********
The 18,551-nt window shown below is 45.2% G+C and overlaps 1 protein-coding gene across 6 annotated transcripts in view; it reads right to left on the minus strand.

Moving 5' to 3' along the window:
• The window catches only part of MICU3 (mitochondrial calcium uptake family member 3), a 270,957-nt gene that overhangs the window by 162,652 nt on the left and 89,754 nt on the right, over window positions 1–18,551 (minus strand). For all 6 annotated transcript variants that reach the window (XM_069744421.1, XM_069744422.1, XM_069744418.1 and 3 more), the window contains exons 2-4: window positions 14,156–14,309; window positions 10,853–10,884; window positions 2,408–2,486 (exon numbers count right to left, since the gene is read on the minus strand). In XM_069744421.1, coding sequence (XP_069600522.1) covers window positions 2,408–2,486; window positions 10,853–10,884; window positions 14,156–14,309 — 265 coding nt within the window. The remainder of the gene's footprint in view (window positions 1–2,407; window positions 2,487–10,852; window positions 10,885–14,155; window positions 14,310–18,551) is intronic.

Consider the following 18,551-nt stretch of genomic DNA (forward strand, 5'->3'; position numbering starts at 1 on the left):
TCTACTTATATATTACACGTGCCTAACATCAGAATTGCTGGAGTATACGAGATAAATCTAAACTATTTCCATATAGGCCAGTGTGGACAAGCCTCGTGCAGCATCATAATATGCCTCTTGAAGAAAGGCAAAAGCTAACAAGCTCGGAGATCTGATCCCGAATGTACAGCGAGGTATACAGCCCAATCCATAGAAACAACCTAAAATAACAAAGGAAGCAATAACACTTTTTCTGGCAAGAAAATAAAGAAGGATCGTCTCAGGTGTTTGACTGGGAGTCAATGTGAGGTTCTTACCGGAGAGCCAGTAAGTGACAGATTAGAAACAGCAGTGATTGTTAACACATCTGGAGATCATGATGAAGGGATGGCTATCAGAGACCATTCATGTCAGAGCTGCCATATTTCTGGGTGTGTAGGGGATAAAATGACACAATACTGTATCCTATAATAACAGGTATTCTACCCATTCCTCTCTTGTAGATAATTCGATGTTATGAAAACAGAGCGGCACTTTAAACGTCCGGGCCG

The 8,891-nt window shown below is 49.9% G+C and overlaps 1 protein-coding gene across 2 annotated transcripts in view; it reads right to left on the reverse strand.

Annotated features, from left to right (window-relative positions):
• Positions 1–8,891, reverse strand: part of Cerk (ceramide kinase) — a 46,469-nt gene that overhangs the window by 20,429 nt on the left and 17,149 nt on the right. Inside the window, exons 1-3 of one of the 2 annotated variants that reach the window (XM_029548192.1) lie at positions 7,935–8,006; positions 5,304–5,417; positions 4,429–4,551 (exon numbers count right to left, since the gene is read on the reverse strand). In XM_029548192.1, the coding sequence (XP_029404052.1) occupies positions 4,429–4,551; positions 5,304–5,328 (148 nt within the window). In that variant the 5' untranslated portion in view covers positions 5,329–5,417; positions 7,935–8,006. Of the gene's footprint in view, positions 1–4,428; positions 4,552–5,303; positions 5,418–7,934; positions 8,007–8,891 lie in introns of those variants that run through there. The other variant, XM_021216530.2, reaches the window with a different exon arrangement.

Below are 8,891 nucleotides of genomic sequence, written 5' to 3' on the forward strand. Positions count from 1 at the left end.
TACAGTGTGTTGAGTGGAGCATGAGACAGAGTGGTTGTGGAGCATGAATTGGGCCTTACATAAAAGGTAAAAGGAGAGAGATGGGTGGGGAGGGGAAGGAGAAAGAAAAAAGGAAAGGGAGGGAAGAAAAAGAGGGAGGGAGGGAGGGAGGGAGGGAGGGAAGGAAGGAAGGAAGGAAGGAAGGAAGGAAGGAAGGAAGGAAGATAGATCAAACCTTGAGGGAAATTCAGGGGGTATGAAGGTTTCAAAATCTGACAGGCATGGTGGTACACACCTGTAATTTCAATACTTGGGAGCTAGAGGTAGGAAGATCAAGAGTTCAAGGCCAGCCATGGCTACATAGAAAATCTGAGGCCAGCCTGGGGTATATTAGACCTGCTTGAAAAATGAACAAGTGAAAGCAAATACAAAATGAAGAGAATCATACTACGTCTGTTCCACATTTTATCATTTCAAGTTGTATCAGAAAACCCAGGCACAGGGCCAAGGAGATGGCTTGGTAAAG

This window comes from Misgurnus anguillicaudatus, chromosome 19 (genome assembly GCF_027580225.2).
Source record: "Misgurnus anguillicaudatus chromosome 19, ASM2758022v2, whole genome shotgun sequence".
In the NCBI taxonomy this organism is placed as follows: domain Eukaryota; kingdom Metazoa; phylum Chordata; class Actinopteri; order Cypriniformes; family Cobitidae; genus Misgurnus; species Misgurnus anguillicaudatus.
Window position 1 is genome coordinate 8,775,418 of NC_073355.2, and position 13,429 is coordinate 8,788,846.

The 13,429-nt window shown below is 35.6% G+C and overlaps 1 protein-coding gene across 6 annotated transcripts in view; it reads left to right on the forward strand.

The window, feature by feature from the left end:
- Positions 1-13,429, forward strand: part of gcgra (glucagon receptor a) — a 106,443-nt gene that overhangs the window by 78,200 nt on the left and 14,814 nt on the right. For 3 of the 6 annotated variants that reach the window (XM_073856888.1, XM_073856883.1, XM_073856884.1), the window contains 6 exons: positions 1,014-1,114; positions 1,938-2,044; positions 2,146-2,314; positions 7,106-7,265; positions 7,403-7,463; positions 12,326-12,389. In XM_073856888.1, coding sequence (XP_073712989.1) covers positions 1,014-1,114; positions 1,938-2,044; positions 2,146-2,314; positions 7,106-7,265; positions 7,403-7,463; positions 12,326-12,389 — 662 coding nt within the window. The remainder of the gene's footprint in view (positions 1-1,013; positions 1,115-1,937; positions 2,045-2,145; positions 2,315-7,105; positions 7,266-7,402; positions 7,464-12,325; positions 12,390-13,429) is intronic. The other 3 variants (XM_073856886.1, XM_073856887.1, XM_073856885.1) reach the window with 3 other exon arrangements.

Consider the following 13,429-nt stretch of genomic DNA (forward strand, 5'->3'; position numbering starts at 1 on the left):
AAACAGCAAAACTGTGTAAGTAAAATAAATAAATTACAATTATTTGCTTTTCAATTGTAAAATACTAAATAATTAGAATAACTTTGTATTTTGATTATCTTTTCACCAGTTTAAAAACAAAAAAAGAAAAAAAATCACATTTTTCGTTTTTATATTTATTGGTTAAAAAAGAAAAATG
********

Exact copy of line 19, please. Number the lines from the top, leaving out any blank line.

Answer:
AAACAGCAAAACTGTGTAAGTAAAATAAATAAATTACAATTATTTGCTTTTCAATTGTAAAATACTAAATAATTAGAATAACTTTGTATTTTGATTATCTTTTCACCAGTTTAAAAACAAAAAAAGAAAAAAAATCACATTTTTCGTTTTTATATTTATTGGTTAAAAAAGAAAAATG